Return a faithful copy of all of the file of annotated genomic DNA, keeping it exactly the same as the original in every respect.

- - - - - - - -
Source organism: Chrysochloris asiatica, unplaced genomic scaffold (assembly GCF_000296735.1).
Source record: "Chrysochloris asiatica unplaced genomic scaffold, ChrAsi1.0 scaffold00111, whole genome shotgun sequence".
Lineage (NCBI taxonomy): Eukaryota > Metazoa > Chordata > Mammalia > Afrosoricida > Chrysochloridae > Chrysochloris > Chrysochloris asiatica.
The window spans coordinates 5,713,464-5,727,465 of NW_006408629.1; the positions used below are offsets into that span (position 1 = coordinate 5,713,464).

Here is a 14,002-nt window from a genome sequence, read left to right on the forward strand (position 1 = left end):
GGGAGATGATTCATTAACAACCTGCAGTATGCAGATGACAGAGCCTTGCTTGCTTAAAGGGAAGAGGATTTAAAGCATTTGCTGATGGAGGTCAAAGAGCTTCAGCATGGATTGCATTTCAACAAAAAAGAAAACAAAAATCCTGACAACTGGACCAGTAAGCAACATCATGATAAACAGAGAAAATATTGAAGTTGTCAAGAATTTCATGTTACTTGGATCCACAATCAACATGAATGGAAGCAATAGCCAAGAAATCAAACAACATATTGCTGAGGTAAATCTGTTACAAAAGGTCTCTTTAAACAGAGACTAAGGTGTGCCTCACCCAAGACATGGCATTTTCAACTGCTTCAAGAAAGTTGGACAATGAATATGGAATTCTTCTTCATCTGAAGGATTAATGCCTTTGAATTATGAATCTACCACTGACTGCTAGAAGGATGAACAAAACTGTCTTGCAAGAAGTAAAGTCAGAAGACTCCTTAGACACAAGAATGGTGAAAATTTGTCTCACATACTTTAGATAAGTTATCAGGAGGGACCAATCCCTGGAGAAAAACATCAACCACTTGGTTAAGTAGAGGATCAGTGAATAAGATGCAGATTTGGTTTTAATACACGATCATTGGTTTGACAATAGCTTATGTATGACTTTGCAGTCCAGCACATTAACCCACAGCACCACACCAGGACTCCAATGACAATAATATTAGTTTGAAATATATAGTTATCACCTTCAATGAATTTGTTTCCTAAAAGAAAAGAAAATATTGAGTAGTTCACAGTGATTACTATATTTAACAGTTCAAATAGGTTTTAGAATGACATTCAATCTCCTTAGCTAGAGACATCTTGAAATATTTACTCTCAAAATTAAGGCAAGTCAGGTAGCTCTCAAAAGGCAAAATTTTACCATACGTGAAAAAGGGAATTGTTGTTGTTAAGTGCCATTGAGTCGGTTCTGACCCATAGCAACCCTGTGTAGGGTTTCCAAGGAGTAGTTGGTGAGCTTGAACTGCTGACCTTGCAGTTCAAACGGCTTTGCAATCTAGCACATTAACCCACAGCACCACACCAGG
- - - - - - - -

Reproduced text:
Source organism: Chrysochloris asiatica, unplaced genomic scaffold (assembly GCF_000296735.1).
Source record: "Chrysochloris asiatica unplaced genomic scaffold, ChrAsi1.0 scaffold00111, whole genome shotgun sequence".
Lineage (NCBI taxonomy): Eukaryota > Metazoa > Chordata > Mammalia > Afrosoricida > Chrysochloridae > Chrysochloris > Chrysochloris asiatica.
The window spans coordinates 5,713,464-5,727,465 of NW_006408629.1; the positions used below are offsets into that span (position 1 = coordinate 5,713,464).

Here is a 14,002-nt window from a genome sequence, read left to right on the forward strand (position 1 = left end):
GGGAGATGATTCATTAACAACCTGCAGTATGCAGATGACAGAGCCTTGCTTGCTTAAAGGGAAGAGGATTTAAAGCATTTGCTGATGGAGGTCAAAGAGCTTCAGCATGGATTGCATTTCAACAAAAAAGAAAACAAAAATCCTGACAACTGGACCAGTAAGCAACATCATGATAAACAGAGAAAATATTGAAGTTGTCAAGAATTTCATGTTACTTGGATCCACAATCAACATGAATGGAAGCAATAGCCAAGAAATCAAACAACATATTGCTGAGGTAAATCTGTTACAAAAGGTCTCTTTAAACAGAGACTAAGGTGTGCCTCACCCAAGACATGGCATTTTCAACTGCTTCAAGAAAGTTGGACAATGAATATGGAATTCTTCTTCATCTGAAGGATTAATGCCTTTGAATTATGAATCTACCACTGACTGCTAGAAGGATGAACAAAACTGTCTTGCAAGAAGTAAAGTCAGAAGACTCCTTAGACACAAGAATGGTGAAAATTTGTCTCACATACTTTAGATAAGTTATCAGGAGGGACCAATCCCTGGAGAAAAACATCAACCACTTGGTTAAGTAGAGGATCAGTGAATAAGATGCAGATTTGGTTTTAATACACGATCATTGGTTTGACAATAGCTTATGTATGACTTTGCAGTCCAGCACATTAACCCACAGCACCACACCAGGACTCCAATGACAATAATATTAGTTTGAAATATATAGTTATCACCTTCAATGAATTTGTTTCCTAAAAGAAAAGAAAATATTGAGTAGTTCACAGTGATTACTATATTTAACAGTTCAAATAGGTTTTAGAATGACATTCAATCTCCTTAGCTAGAGACATCTTGAAATATTTACTCTCAAAATTAAGGCAAGTCAGGTAGCTCTCAAAAGGCAAAATTTTACCATACGTGAAAAAGGGAATTGTTGTTGTTAAGTGCCATTGAGTCGGTTCTGACCCATAGCAACCCTGTGTAGGGTTTCCAAGGAGTAGTTGGTGAGCTTGAACTGCTGACCTTGCAGTTCAAACGGCTTTGCAATCTAGCACATTAACCCACAGCACCACACCAGG